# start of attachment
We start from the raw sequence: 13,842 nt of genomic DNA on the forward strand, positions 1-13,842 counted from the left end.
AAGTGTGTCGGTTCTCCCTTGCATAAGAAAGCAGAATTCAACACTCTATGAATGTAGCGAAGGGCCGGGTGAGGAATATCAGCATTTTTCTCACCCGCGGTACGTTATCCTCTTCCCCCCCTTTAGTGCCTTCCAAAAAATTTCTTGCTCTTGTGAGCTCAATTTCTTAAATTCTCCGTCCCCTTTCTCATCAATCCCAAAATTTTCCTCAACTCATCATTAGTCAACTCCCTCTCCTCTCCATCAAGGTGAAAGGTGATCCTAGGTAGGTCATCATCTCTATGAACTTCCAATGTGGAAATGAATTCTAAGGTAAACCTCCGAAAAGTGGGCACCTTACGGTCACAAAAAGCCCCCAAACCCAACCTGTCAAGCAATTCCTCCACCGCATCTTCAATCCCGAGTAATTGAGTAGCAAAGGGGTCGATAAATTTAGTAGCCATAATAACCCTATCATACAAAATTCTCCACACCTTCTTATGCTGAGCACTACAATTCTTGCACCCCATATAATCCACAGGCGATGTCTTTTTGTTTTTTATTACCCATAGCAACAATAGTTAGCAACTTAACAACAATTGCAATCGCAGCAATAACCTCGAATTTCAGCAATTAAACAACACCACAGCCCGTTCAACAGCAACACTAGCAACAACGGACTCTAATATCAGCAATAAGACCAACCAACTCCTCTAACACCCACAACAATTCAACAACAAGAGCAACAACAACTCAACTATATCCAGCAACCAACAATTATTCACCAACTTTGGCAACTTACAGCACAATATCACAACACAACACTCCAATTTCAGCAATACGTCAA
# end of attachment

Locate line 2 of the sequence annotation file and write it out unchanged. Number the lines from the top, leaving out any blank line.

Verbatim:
AAGTGTGTCGGTTCTCCCTTGCATAAGAAAGCAGAATTCAACACTCTATGAATGTAGCGAAGGGCCGGGTGAGGAATATCAGCATTTTTCTCACCCGCGGTACGTTATCCTCTTCCCCCCCTTTAGTGCCTTCCAAAAAATTTCTTGCTCTTGTGAGCTCAATTTCTTAAATTCTCCGTCCCCTTTCTCATCAATCCCAAAATTTTCCTCAACTCATCATTAGTCAACTCCCTCTCCTCTCCATCAAGGTGAAAGGTGATCCTAGGTAGGTCATCATCTCTATGAACTTCCAATGTGGAAATGAATTCTAAGGTAAACCTCCGAAAAGTGGGCACCTTACGGTCACAAAAAGCCCCCAAACCCAACCTGTCAAGCAATTCCTCCACCGCATCTTCAATCCCGAGTAATTGAGTAGCAAAGGGGTCGATAAATTTAGTAGCCATAATAACCCTATCATACAAAATTCTCCACACCTTCTTATGCTGAGCACTACAATTCTTGCACCCCATATAATCCACAGGCGATGTCTTTTTGTTTTTTATTACCCATAGCAACAATAGTTAGCAACTTAACAACAATTGCAATCGCAGCAATAACCTCGAATTTCAGCAATTAAACAACACCACAGCCCGTTCAACAGCAACACTAGCAACAACGGACTCTAATATCAGCAATAAGACCAACCAACTCCTCTAACACCCACAACAATTCAACAACAAGAGCAACAACAACTCAACTATATCCAGCAACCAACAATTATTCACCAACTTTGGCAACTTACAGCACAATATCACAACACAACACTCCAATTTCAGCAATACGTCAA